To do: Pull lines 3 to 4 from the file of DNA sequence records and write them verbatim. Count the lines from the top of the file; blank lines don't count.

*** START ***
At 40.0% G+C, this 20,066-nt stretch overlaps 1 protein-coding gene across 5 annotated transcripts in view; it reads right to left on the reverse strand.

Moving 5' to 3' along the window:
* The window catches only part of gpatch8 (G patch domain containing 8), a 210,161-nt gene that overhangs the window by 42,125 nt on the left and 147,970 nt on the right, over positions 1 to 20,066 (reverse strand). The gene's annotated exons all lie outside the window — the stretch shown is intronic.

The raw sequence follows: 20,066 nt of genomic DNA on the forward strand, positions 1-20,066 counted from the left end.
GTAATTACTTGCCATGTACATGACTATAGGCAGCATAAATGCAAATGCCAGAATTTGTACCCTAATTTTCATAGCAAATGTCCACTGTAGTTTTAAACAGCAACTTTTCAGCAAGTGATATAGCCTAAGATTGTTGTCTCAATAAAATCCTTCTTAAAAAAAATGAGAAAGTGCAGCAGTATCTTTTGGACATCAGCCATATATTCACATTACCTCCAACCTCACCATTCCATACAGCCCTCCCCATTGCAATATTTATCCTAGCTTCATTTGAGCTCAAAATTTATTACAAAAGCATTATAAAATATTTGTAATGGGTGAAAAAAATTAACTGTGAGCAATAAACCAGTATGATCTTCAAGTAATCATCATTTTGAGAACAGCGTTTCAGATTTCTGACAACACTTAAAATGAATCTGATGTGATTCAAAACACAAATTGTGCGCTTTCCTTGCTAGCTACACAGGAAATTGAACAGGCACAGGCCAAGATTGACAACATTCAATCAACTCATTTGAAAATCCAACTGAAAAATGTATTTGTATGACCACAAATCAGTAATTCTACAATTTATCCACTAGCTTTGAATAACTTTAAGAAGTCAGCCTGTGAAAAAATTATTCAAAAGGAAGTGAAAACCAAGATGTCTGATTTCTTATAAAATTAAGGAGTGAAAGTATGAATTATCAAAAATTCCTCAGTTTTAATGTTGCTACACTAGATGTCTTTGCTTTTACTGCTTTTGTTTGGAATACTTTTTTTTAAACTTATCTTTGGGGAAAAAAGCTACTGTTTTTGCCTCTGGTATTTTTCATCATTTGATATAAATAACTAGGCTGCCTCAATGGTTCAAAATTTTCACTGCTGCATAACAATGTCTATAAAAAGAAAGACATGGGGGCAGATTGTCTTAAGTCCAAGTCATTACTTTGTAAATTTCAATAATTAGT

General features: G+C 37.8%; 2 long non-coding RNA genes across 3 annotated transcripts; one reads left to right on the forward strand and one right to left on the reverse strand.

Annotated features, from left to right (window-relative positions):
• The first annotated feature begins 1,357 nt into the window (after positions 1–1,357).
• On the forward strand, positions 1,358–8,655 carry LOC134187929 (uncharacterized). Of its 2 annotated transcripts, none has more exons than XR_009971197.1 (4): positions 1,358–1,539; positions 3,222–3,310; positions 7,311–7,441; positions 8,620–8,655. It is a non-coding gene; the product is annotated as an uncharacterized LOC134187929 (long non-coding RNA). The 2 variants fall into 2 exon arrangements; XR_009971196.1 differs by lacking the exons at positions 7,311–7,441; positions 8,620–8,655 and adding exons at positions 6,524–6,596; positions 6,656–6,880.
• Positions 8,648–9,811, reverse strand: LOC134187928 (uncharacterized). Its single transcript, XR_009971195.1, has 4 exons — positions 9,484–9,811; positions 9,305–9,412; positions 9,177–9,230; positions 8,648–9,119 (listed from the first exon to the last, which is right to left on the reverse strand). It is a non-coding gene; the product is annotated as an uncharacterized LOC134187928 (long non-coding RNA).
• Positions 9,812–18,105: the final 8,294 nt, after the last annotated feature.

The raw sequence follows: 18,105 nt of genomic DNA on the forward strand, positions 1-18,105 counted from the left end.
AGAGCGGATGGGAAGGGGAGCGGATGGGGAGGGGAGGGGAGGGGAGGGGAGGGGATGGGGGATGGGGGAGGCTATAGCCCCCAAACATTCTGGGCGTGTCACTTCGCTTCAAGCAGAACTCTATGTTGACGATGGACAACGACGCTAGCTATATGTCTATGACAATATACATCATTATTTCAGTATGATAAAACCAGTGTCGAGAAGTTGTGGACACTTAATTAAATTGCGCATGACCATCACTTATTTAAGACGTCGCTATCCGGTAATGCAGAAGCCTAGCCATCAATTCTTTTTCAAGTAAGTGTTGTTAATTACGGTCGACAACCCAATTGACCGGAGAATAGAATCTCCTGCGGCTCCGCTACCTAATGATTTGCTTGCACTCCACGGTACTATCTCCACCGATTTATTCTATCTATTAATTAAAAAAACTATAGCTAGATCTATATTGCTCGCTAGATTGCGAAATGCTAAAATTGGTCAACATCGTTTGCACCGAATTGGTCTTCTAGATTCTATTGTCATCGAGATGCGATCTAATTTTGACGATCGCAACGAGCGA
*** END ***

* The window catches only part of gpatch8 (G patch domain containing 8), a 210,161-nt gene that overhangs the window by 42,125 nt on the left and 147,970 nt on the right, over positions 1 to 20,066 (reverse strand). The gene's annotated exons all lie outside the window — the stretch shown is intronic.

The raw sequence follows: 20,066 nt of genomic DNA on the forward strand, positions 1-20,066 counted from the left end.